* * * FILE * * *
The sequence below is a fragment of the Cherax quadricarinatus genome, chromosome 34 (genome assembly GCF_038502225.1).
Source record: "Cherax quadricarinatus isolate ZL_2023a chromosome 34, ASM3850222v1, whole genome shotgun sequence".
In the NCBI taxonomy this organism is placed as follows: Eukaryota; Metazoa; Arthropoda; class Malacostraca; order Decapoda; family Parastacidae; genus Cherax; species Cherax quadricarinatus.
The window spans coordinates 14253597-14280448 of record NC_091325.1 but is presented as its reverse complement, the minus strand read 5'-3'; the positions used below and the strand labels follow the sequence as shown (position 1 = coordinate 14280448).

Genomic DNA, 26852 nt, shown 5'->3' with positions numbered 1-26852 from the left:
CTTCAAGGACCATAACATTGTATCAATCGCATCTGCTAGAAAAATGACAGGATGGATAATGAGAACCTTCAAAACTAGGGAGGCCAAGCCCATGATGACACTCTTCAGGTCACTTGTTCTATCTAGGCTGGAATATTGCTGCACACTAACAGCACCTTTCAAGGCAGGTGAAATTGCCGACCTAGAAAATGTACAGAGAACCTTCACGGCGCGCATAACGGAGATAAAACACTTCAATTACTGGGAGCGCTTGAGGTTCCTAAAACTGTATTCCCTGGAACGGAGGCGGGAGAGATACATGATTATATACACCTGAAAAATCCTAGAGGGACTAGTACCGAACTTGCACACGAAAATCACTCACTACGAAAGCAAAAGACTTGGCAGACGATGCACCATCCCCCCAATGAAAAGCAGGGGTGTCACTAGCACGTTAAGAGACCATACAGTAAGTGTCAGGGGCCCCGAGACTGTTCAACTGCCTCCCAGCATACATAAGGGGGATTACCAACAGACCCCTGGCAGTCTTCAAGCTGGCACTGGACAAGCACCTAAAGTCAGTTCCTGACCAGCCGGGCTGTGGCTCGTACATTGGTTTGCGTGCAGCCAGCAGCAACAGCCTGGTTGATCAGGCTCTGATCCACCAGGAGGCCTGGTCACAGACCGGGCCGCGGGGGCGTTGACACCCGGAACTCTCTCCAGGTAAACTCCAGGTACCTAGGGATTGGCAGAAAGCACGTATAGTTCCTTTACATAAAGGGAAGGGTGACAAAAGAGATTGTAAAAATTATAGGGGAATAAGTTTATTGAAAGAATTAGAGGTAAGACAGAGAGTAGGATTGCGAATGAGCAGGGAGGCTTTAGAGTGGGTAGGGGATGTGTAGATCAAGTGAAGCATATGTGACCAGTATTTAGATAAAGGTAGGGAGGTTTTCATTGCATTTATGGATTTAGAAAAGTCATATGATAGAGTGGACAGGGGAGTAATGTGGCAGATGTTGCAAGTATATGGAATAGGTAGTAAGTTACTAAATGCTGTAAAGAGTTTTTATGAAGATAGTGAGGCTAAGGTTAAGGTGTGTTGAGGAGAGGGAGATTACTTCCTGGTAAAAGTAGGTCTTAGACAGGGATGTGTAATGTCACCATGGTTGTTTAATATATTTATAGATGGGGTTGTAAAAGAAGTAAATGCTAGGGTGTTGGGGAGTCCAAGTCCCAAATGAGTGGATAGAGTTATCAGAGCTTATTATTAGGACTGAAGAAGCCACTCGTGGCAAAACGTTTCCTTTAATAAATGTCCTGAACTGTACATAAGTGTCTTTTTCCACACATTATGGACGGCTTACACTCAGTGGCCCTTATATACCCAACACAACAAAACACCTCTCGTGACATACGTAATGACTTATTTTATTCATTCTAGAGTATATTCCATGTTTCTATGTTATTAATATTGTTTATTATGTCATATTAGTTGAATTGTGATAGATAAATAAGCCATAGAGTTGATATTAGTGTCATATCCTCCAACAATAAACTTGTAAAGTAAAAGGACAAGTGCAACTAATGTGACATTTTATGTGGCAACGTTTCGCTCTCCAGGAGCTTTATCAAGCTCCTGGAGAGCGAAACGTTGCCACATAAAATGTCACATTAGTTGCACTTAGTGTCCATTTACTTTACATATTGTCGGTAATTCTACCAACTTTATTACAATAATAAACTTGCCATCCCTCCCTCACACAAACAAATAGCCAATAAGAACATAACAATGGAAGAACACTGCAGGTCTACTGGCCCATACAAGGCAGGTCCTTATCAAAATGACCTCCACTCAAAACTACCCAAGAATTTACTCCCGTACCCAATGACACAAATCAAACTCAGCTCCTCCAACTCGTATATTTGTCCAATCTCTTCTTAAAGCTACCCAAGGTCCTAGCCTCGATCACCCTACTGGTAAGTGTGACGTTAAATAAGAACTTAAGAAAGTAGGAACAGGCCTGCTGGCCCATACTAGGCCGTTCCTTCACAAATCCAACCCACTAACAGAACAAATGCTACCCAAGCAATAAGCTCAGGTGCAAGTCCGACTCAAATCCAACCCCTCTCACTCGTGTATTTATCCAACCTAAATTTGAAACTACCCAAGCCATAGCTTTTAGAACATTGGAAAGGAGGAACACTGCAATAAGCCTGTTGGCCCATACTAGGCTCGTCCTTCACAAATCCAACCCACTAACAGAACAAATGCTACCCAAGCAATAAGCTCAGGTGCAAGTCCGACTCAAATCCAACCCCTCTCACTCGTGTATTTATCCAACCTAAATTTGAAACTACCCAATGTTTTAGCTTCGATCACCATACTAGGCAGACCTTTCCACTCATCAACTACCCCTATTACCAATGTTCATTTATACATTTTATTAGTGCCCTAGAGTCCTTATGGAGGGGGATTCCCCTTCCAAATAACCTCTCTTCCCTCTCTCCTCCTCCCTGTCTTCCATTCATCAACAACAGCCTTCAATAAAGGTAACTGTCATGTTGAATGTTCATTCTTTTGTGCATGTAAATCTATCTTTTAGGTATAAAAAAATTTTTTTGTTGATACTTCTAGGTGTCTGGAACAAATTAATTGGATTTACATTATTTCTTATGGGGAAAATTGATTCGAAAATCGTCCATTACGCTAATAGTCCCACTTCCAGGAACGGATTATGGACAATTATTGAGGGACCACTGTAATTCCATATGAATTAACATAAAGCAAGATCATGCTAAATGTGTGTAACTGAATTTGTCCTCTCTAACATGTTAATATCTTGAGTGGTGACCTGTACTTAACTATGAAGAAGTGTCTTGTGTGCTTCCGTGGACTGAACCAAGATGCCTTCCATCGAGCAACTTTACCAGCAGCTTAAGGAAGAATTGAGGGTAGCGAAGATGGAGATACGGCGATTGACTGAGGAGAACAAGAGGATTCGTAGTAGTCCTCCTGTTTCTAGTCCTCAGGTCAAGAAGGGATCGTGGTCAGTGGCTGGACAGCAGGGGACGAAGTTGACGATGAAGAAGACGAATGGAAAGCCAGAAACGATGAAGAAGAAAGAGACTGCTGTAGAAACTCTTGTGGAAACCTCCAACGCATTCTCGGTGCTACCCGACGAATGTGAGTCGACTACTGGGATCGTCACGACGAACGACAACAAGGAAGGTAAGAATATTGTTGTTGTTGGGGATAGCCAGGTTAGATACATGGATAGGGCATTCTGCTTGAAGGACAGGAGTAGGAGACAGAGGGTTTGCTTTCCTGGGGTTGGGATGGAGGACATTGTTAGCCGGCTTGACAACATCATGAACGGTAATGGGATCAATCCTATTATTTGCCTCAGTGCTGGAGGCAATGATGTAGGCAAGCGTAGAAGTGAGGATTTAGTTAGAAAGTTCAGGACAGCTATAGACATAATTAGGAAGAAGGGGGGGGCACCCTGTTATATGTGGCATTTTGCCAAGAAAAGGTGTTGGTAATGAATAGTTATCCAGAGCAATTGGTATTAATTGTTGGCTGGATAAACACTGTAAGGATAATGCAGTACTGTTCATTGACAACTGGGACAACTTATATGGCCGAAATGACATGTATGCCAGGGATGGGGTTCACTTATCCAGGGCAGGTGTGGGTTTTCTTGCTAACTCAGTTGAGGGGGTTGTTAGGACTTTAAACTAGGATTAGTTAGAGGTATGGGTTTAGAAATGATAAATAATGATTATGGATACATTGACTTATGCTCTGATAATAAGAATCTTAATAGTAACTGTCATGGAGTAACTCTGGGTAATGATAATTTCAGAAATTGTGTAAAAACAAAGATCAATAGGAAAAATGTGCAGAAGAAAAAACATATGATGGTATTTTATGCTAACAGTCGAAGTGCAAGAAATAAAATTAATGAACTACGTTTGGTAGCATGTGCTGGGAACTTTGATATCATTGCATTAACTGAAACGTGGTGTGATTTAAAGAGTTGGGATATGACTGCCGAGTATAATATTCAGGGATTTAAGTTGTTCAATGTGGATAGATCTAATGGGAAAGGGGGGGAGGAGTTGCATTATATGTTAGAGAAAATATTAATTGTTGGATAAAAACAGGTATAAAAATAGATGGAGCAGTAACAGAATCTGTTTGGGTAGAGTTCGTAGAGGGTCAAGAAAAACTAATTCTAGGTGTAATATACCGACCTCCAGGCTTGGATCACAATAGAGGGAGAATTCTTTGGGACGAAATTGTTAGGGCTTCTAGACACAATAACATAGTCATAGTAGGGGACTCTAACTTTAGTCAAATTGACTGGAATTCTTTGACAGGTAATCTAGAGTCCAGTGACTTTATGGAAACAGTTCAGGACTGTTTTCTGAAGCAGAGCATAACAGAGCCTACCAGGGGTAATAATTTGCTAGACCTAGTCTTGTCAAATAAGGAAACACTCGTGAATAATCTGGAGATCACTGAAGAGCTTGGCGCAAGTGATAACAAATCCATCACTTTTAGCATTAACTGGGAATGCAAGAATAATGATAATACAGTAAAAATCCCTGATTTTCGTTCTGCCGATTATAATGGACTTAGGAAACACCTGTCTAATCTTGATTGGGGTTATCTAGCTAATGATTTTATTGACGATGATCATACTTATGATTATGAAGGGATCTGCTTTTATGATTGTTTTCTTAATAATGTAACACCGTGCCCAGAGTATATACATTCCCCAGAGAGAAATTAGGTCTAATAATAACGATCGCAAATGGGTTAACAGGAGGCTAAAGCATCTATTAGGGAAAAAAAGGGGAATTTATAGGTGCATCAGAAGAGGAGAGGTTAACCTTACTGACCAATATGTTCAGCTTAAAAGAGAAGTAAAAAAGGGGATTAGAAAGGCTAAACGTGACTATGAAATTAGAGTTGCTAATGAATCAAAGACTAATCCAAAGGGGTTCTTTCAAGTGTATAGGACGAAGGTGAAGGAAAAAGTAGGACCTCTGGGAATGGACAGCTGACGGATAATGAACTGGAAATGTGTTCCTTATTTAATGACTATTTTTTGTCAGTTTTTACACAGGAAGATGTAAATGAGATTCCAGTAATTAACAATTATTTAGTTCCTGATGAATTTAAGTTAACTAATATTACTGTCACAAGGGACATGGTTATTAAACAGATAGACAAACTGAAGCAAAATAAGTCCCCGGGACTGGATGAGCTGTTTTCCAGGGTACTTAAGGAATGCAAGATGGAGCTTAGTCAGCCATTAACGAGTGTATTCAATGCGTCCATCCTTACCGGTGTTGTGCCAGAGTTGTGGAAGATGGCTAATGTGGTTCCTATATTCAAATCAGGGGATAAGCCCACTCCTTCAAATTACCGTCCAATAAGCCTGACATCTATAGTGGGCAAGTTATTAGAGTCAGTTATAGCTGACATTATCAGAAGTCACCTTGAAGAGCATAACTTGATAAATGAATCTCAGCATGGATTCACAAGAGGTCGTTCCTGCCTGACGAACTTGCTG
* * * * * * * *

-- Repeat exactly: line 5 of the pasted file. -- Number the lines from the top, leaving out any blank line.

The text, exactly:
Genomic DNA, 26852 nt, shown 5'->3' with positions numbered 1-26852 from the left: